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Fact-checking footage claiming to show recent attack on Russian warship Moskva

The VERIFY team analyzed two videos claiming to show an attack on Russian warship Moskva. Here is how we know those videos weren’t taken in 2022.
Credit: Screenshot/VERIFY

A Russian warship sank on April 14, one day after Ukraine said its forces launched an attack off the coast of Ukrainian port city Odessa in the Black Sea. The Moskva, a guided-missile cruiser, was the flagship of Russia’s Black Sea fleet and had the capacity to carry 16 long-range cruise missiles.

Ukrainian officials said their forces hit the Moskva with missiles, and following the attack, Russia acknowledged the ship was on fire, but denied claims the ship had been attacked. The Russian Defense Ministry later said the ship sank in a storm while being towed to a port. 

After the ship sank on April 14, videos and images appeared on social media claiming to show the exact moment Ukraine’s missiles allegedly hit the Russian warship. 

This video claims to show the ship being attacked through the lens of night-vision goggles. The video has more than 300,000 views on YouTube. 

Another video shows a ship completely engulfed in flames, with black smoke billowing from the sea. At the time of publication, the video was still on Twitter and had over 182,000 views.


Do those videos show the attack on the Moskva?



This is false.

No, those videos do not show the attack on the Moskva. 

The video claiming to show the Moskva through night vision goggles is doctored footage from a ship fire in 2019. 

The video showing a ship in flames is a Norwegian navy missile strike test from 2013.


The YouTube video appearing to show the Moskva has a green filter applied to make it look like the footage was filmed through night vision goggles. But, using reverse image searches VERIFY was able to trace the video to an Associated Press report from 2019. The viral video was doctored from its original form.

According to the Associated Press report from 2019, two Tanzanian vessels caught fire in the Black Sea while fuel was being pumped from one vessel to the other. The report included a photo from the ship fire credited to Russian radio station Kerch.fm. This photo matched what can be seen in the footage claiming to show the Moskva.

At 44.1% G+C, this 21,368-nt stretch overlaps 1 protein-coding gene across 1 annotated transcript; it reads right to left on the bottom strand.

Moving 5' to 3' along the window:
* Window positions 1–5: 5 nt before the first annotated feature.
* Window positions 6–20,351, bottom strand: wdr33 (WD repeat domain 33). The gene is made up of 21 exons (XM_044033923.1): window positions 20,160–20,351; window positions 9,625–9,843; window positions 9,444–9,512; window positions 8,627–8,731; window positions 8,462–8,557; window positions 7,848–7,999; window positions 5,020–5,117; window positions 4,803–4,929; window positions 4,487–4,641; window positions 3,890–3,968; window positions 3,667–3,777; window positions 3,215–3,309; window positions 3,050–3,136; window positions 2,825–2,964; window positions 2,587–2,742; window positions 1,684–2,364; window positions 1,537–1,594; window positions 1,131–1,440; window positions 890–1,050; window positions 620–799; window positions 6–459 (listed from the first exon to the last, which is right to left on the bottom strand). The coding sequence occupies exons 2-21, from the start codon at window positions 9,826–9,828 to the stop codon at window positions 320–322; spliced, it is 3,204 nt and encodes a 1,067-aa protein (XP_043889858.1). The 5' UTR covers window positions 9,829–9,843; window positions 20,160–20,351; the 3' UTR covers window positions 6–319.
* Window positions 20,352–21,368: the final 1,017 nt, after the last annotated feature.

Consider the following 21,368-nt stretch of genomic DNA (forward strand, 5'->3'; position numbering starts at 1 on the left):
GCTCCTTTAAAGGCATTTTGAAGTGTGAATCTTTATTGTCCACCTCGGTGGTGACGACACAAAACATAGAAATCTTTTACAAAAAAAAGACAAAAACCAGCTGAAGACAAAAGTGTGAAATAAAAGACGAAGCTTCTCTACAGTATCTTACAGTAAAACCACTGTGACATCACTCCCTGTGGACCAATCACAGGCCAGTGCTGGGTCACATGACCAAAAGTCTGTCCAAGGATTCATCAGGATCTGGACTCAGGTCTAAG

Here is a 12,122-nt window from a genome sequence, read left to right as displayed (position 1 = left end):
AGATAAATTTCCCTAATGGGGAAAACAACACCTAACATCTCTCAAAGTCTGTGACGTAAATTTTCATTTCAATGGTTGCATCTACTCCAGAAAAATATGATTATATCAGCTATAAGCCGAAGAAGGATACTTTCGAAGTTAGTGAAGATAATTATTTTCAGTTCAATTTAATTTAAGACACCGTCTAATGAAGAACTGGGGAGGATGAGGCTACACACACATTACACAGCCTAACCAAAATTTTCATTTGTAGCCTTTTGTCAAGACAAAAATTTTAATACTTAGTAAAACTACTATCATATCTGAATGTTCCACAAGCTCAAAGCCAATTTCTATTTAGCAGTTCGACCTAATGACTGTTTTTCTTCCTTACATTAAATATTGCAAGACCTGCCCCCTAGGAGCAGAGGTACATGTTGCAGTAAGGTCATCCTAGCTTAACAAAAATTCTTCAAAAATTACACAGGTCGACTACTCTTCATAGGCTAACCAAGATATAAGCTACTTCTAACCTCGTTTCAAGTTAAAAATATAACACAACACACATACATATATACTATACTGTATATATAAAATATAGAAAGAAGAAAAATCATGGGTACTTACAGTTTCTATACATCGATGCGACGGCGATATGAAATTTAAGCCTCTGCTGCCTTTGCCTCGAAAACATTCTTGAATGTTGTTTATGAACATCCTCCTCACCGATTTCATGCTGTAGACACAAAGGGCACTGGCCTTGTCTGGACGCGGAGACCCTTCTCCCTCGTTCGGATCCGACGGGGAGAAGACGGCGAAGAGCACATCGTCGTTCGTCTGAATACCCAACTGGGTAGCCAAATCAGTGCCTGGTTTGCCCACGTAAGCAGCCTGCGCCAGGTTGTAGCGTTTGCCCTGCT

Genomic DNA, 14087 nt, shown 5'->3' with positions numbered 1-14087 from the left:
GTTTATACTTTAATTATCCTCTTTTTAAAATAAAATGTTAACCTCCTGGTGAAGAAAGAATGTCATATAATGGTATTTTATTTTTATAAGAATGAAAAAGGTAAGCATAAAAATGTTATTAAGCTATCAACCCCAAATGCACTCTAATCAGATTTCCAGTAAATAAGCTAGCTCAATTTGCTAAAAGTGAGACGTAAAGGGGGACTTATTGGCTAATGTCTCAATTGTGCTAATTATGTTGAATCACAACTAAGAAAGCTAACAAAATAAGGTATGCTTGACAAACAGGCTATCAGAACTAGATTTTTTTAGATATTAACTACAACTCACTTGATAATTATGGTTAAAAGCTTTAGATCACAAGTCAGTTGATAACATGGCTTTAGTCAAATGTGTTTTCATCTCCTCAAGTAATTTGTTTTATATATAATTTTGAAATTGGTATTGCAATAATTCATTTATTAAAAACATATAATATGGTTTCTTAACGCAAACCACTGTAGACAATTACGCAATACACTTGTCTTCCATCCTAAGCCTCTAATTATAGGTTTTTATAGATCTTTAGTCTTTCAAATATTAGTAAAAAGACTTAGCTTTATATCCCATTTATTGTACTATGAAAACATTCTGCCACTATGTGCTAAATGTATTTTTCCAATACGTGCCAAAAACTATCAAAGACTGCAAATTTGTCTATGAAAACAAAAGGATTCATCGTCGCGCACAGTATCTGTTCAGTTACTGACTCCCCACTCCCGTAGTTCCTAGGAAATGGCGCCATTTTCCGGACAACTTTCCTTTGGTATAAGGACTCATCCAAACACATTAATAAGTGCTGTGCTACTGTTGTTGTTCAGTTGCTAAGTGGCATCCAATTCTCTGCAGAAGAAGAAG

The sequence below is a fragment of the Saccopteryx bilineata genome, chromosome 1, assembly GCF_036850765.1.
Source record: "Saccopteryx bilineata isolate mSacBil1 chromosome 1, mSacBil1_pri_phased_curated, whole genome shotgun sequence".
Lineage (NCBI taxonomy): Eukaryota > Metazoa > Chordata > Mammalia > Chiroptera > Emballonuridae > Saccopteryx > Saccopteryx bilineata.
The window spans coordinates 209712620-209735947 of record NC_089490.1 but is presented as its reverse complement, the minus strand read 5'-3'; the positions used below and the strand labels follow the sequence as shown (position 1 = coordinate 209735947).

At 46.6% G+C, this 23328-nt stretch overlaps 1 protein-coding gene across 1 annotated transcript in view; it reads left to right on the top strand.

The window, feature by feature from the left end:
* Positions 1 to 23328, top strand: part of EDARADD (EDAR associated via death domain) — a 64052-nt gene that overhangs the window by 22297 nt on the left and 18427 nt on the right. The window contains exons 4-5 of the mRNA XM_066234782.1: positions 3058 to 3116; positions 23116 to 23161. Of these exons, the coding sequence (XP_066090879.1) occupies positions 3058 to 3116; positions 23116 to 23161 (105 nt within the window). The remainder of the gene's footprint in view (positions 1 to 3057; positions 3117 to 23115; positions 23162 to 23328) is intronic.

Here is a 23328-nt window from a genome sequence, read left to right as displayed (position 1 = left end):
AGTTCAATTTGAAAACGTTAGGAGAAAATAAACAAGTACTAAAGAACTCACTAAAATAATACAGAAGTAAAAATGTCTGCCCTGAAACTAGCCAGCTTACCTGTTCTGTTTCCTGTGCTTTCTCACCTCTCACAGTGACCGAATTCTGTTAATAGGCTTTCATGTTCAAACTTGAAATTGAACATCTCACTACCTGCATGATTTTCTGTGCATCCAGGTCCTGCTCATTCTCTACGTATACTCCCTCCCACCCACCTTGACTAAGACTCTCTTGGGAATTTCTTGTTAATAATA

A video posted by CCTV, China’s state-owned news agency, also shows the same Tanzanian ships on fire. The video was posted in 2019. 

The doctored footage posted on April 13, 2022, claiming to show the Moskva is a manipulated version of the video CCTV posted, flipped to appear as though the ship on fire is pointing in a different direction. A green filter was also added to give the impression that the video was taken through the lens of night vision goggles.

This graphic shows how this doctored video originates from a 2019 clip of Tanzanian boats on fire. It is not from 2022 and does not show the Moskva.

Credit: VERIFY

The second video VERIFY analyzed claims that a ship engulfed in flames with billowing black smoke is the Moskva. 

Credit: Screenshot/Twitter

The video claiming to show the Moskva is actually a clip taken from a full video posted in June 2013 that shows the Norwegian Navy testing out its missile system on one of its own ships. VERIFY was able to trace the video using a reverse image search.

The full video from the 2013 Norwegian missile testing was posted to Military.com and also to the YouTube channel of SWNS, a British news agency. The videos were both posted on June 6, 2013.

According to the Military.com article, the video shows the bombing of the Norwegian ship KNM Trondheim. A subsonic missile hits the side of the ship, causing it to erupt into a massive fireball, the article said. 

At 39 seconds in the original footage from 2013, the ship can be seen from afar being hit by a missile, resulting in the large explosion. That matches the clip claiming to show the Moskva explosion.

We can VERIFY this footage was posted in 2013 and does not show the Moskva being hit by a missile in 2022.

The Associated Press contributed to this report.

The VERIFY team works to separate fact from fiction so that you can understand what is true and false. Please consider subscribing to our daily newsletter, text alerts and our YouTube channel. You can also follow us on Snapchat, Twitter, Instagram, Facebook and TikTok. Learn More »

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